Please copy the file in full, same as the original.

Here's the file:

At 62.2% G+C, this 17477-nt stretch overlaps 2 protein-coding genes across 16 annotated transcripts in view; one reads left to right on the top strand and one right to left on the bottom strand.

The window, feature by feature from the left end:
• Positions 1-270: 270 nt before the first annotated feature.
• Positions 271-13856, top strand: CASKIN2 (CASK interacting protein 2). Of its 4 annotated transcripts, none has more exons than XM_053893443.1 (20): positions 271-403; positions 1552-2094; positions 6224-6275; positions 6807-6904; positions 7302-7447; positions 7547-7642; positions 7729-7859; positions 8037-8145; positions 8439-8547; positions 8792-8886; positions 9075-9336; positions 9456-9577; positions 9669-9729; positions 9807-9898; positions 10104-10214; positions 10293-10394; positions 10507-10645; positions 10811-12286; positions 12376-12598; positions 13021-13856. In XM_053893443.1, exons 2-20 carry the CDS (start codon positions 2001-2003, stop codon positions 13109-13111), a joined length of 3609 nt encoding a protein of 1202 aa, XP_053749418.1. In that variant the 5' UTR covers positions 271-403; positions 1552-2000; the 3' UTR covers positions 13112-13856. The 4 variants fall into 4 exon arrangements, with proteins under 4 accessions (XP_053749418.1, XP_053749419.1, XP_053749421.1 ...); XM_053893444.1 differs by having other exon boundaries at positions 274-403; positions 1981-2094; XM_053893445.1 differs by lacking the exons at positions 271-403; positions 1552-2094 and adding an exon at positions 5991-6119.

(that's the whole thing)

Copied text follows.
At 62.2% G+C, this 17477-nt stretch overlaps 2 protein-coding genes across 16 annotated transcripts in view; one reads left to right on the top strand and one right to left on the bottom strand.

The window, feature by feature from the left end:
• Positions 1-270: 270 nt before the first annotated feature.
• Positions 271-13856, top strand: CASKIN2 (CASK interacting protein 2). Of its 4 annotated transcripts, none has more exons than XM_053893443.1 (20): positions 271-403; positions 1552-2094; positions 6224-6275; positions 6807-6904; positions 7302-7447; positions 7547-7642; positions 7729-7859; positions 8037-8145; positions 8439-8547; positions 8792-8886; positions 9075-9336; positions 9456-9577; positions 9669-9729; positions 9807-9898; positions 10104-10214; positions 10293-10394; positions 10507-10645; positions 10811-12286; positions 12376-12598; positions 13021-13856. In XM_053893443.1, exons 2-20 carry the CDS (start codon positions 2001-2003, stop codon positions 13109-13111), a joined length of 3609 nt encoding a protein of 1202 aa, XP_053749418.1. In that variant the 5' UTR covers positions 271-403; positions 1552-2000; the 3' UTR covers positions 13112-13856. The 4 variants fall into 4 exon arrangements, with proteins under 4 accessions (XP_053749418.1, XP_053749419.1, XP_053749421.1 ...); XM_053893444.1 differs by having other exon boundaries at positions 274-403; positions 1981-2094; XM_053893445.1 differs by lacking the exons at positions 271-403; positions 1552-2094 and adding an exon at positions 5991-6119.